At long last, the Augusta National Golf Club will finally admit women members.

Two, to be exact: former Secretary of State Condoleezza Rice and South Carolina banker Darla Moore, who appeared on the cover of Fortune in 1997 under the charmingly sexist headline of “The Toughest Babe in Business.”

As might be expected, Augusta National officials have been quick to claim the moral high ground for the club, where membership — and the famous green jackets that come with it — is by invitation only. In a statement on Monday, the club’s chairman, Billy Payne, declared this a “joyous occasion,” calling it “a significant and positive time in our club’s history.”

Sorry, Mr. Payne — not exactly.

This is a “joyous occasion,” but that has little to do with Augusta National’s virtue. No matter how much brandy you slurp at the Nineteenth Hole, the club, even with these new members, is still the sort of place that only bows to progress at gunpoint — or, in the words of its former chairman, “at the point of a bayonet.” The credit due here belongs to Martha Burk and to the enduring power and relevance of the women’s movement.

Ten years ago, Burk — a psychologist and former chair of National Council of Women’s Organizations — read an article in USA Today about the famous golf club’s men-only membership policy. She wrote to Hootie Johnson, then the club’s chairman, urging him to reconsider the membership policies. When he refused, what should have been a prompt adjustment erupted into a national debate over the rights of private organizations and the place of women in business and society.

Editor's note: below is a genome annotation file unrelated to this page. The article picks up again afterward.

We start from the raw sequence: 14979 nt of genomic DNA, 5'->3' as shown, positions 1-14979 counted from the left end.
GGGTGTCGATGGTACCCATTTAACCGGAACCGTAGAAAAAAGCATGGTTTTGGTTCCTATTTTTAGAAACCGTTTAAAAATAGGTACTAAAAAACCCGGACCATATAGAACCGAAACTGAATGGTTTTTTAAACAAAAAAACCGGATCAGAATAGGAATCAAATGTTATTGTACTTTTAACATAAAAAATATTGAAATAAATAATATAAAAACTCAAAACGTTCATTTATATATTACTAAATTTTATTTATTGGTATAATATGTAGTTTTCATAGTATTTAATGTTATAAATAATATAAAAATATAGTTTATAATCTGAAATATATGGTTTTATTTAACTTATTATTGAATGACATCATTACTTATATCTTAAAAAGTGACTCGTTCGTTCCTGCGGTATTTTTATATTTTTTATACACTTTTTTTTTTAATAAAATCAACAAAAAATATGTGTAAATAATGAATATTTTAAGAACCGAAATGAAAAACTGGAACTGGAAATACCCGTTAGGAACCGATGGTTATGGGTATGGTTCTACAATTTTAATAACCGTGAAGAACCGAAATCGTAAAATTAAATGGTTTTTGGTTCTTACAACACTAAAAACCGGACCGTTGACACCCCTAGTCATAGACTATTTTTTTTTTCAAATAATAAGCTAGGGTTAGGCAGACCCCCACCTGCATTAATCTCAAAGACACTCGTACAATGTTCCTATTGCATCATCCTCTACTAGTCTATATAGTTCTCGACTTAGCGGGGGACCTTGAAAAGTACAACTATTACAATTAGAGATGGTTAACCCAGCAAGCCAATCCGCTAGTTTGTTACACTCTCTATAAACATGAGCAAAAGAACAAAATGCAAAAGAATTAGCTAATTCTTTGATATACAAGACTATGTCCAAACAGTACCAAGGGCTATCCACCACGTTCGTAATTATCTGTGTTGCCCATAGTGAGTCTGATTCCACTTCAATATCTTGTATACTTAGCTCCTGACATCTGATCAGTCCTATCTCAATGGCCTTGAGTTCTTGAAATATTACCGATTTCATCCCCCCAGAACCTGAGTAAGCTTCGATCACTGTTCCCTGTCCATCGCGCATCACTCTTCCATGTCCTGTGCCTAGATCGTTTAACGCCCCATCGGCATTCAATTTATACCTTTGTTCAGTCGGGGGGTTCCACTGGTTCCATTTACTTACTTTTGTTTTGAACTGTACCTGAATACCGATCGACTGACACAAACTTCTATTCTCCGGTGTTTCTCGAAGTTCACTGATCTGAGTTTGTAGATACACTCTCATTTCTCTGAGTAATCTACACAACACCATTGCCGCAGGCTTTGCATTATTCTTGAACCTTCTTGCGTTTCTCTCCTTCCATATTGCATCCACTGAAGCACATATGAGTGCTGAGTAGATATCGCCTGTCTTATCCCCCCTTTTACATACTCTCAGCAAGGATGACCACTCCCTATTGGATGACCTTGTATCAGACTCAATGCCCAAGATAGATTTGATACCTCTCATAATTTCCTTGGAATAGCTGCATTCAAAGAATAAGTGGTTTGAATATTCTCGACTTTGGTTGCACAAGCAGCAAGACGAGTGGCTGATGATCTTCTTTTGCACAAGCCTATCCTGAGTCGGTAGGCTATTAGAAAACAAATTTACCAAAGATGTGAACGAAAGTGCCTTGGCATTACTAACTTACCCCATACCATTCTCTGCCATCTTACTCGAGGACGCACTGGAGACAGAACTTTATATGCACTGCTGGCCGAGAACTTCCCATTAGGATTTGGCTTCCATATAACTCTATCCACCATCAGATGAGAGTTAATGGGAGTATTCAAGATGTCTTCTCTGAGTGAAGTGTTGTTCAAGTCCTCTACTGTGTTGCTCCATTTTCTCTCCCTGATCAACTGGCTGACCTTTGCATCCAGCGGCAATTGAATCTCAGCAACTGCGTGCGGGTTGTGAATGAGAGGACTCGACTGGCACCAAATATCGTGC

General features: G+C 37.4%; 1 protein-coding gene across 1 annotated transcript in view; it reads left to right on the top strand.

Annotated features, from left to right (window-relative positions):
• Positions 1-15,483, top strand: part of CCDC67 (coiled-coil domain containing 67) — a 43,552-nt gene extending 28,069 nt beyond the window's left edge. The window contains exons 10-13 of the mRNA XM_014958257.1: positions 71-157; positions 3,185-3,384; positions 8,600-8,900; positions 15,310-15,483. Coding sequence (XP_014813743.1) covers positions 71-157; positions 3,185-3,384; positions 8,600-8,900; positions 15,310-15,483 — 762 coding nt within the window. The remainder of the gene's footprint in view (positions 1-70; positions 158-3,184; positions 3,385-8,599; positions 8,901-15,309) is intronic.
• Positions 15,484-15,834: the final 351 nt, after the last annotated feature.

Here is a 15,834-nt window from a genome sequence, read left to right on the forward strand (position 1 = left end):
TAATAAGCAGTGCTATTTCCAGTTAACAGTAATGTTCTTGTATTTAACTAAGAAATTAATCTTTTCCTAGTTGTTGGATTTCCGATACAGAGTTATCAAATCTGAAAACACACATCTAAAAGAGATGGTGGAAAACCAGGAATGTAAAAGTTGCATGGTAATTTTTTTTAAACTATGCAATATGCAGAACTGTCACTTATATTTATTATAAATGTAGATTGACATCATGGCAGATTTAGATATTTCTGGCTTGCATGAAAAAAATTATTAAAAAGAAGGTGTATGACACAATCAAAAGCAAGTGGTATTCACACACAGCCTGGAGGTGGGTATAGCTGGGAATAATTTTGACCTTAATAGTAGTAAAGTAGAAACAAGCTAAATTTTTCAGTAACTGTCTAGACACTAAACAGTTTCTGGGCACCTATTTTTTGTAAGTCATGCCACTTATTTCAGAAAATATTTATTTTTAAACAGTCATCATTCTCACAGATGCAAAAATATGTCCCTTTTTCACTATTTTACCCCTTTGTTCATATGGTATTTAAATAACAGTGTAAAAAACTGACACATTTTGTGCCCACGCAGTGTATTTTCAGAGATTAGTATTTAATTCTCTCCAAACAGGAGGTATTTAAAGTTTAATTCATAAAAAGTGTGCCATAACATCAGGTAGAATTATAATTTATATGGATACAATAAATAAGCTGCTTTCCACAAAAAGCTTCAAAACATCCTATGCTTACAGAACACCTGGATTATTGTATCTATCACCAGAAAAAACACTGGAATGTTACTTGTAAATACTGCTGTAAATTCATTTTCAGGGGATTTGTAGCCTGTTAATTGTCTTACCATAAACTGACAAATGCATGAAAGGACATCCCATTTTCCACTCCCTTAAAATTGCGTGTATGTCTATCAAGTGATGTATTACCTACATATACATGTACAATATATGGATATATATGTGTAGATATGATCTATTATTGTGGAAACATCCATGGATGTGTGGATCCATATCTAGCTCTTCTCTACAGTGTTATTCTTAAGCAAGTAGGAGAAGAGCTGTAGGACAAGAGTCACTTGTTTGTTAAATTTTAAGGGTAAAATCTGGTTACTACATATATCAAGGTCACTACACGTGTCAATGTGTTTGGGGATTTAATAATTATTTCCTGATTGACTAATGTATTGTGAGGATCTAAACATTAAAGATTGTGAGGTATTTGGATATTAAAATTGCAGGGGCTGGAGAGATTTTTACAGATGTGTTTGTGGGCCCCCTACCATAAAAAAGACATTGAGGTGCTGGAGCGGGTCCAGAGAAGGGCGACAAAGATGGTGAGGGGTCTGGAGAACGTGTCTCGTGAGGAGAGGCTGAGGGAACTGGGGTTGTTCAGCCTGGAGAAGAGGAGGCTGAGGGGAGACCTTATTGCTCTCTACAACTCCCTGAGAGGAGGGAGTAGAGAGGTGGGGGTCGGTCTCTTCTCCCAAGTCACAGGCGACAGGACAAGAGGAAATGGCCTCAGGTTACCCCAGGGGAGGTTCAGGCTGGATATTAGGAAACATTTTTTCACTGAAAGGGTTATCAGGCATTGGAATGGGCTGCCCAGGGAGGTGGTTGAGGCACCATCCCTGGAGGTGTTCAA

In the course of this debate, Burk was criticized, patronized, belittled, vilified and dismissed. Someone even threatened to come after her with his AK-47. Despite all of those threats, however, she never backed down. And now, ten years later, thanks to her efforts, two women are about to become full members of one of the most exclusive private institutions in America.

Let this be an example to all those who either celebrate or lament the alleged decline of the women’s movement. It may not be as visible, as organized or as unified as it could be, but — as Burk and her efforts have shown — its power and its capacity to enact long overdue change is far from dead. In the long road ahead to gender equality, there are hundreds of other Augusta Nationals in this county — from the golf course to the boardroom. May Burke serve as a much-needed reminder that “status” needn’t be married to “quo.”